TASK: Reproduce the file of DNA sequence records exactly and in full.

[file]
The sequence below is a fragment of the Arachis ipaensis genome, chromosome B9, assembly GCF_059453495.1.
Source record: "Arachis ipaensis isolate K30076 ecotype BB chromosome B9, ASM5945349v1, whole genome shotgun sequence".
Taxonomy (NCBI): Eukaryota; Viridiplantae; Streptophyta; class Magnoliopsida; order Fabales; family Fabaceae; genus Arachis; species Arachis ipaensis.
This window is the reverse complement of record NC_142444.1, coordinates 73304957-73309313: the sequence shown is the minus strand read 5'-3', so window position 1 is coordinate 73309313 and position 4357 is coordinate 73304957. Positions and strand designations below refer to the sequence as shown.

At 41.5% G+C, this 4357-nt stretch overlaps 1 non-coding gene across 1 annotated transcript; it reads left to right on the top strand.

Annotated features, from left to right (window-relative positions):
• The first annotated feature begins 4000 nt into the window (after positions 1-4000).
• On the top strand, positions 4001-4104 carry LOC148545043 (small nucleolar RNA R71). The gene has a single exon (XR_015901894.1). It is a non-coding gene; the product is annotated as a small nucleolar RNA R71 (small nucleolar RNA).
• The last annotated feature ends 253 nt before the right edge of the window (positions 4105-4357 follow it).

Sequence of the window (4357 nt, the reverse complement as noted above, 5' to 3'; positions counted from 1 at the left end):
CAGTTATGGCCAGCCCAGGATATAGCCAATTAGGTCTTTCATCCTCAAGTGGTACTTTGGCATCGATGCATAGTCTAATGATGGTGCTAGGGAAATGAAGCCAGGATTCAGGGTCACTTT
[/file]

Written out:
The sequence below is a fragment of the Arachis ipaensis genome, chromosome B9, assembly GCF_059453495.1.
Source record: "Arachis ipaensis isolate K30076 ecotype BB chromosome B9, ASM5945349v1, whole genome shotgun sequence".
Taxonomy (NCBI): Eukaryota; Viridiplantae; Streptophyta; class Magnoliopsida; order Fabales; family Fabaceae; genus Arachis; species Arachis ipaensis.
This window is the reverse complement of record NC_142444.1, coordinates 73304957-73309313: the sequence shown is the minus strand read 5'-3', so window position 1 is coordinate 73309313 and position 4357 is coordinate 73304957. Positions and strand designations below refer to the sequence as shown.

At 41.5% G+C, this 4357-nt stretch overlaps 1 non-coding gene across 1 annotated transcript; it reads left to right on the top strand.

Annotated features, from left to right (window-relative positions):
• The first annotated feature begins 4000 nt into the window (after positions 1-4000).
• On the top strand, positions 4001-4104 carry LOC148545043 (small nucleolar RNA R71). The gene has a single exon (XR_015901894.1). It is a non-coding gene; the product is annotated as a small nucleolar RNA R71 (small nucleolar RNA).
• The last annotated feature ends 253 nt before the right edge of the window (positions 4105-4357 follow it).

Sequence of the window (4357 nt, the reverse complement as noted above, 5' to 3'; positions counted from 1 at the left end):
CAGTTATGGCCAGCCCAGGATATAGCCAATTAGGTCTTTCATCCTCAAGTGGTACTTTGGCATCGATGCATAGTCTAATGATGGTGCTAGGGAAATGAAGCCAGGATTCAGGGTCACTTT